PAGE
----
Yasser Arafat—President of the Palestinian National Authority (PNA), Chairman of the Palestinian Liberation Organization (PLO), and leader of the Fatah movement—has died in a Paris military hospital of a mystery illness. He was 75.
Arafat has been a prominent member of Palestinian causes for decades, and has come under criticism for his history of involvement with terrorist groups and continued tacit support of groups like the al-Aqsa Martyrs Brigades (which attack Israeli civilians periodically). The United States and Israeli governments have refused to negotiate with the PNA until Arafat’s near-dictatorial role in that government was limited, and it is unclear what effect his death will have on the Arab/Israeli peace process or on governance within the fractured PNA. Arafat did not name a successor.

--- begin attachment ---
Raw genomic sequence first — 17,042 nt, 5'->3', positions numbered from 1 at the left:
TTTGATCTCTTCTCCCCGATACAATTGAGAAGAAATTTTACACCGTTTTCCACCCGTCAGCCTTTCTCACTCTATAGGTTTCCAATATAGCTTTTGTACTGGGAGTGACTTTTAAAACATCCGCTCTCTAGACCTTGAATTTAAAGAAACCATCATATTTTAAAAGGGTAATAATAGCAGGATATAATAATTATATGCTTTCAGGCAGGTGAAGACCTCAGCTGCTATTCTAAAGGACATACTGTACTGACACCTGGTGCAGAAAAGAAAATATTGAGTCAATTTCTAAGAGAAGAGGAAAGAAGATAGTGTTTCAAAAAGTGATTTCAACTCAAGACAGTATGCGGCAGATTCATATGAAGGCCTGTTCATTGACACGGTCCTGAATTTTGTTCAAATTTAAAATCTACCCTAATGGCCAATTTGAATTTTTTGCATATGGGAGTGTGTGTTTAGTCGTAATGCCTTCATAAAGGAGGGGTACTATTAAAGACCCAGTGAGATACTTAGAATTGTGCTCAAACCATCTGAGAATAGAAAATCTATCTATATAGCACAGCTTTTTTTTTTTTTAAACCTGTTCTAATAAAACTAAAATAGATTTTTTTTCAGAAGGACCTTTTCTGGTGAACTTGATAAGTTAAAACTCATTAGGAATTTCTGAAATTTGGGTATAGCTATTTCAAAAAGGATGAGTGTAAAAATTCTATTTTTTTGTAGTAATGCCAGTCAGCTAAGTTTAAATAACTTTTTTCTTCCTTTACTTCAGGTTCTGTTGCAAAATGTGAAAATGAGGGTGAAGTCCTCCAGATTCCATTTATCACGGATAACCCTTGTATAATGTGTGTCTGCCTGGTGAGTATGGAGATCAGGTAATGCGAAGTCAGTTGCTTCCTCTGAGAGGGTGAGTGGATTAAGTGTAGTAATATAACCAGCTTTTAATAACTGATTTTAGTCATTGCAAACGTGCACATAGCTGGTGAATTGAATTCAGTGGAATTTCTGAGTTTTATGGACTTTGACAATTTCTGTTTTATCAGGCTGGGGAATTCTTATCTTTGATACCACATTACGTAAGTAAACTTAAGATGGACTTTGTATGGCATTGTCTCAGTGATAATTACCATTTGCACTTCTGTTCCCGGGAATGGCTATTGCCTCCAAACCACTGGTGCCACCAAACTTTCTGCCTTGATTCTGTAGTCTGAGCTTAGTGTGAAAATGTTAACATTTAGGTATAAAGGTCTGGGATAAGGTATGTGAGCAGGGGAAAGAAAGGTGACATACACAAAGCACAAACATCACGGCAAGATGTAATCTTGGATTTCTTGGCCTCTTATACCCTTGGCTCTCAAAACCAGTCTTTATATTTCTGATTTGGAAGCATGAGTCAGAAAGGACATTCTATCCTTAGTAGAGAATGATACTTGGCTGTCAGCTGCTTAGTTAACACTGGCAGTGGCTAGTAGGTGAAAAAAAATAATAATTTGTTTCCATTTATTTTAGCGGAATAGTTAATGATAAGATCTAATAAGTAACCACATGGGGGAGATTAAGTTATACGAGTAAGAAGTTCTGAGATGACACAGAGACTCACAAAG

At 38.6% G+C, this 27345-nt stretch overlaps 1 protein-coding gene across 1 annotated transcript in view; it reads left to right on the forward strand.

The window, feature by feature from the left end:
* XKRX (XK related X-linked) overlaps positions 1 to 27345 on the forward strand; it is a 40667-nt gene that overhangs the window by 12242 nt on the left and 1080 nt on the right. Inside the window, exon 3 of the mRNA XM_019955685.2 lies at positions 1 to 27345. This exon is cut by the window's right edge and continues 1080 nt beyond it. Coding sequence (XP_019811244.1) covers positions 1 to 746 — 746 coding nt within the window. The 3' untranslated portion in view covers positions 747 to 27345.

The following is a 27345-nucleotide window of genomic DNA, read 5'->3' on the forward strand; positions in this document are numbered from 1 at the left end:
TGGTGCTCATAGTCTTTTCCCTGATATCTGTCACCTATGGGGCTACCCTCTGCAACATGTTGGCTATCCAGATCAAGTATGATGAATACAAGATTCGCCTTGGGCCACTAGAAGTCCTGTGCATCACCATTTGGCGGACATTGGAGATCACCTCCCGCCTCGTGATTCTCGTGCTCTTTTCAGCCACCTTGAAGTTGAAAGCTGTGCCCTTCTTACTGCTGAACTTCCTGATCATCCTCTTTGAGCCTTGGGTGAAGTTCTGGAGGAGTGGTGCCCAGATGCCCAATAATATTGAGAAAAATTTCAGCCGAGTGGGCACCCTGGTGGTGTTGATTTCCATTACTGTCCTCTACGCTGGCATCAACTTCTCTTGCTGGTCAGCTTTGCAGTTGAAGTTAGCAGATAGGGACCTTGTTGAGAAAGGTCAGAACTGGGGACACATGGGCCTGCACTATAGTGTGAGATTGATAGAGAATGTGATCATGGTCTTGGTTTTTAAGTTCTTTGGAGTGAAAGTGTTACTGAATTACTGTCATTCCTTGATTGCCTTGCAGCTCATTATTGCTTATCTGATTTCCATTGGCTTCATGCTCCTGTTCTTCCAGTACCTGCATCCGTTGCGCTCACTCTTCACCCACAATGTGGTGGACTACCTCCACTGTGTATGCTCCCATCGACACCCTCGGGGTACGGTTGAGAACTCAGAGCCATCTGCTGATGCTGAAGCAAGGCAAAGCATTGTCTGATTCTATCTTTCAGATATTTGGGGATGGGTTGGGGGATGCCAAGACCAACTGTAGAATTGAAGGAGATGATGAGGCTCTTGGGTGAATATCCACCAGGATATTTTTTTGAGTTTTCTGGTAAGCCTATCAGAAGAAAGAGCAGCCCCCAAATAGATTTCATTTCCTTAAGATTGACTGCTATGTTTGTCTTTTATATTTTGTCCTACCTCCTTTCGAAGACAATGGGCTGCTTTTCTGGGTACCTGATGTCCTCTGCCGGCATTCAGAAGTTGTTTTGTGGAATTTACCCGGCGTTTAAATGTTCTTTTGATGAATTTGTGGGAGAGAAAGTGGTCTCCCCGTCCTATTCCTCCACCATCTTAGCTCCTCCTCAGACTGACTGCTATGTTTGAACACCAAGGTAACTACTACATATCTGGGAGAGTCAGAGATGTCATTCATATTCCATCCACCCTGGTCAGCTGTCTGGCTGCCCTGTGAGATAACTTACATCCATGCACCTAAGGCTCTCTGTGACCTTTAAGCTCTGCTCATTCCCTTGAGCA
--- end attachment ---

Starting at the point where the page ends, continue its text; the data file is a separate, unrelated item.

The Palestinian leader was airlifted to France nearly two weeks ago after his health suddenly deteriorated, and has been treated in Paris for an illness that has not yet been definitively identified. Reports have said variously that Arafat suffered from the flu, a stomach illness, gall stones, a blood platelet disorder, and/or a brain hemorrhage.
Arafat is survived by his wife, Suha Tawil, and their daughter Zahwa.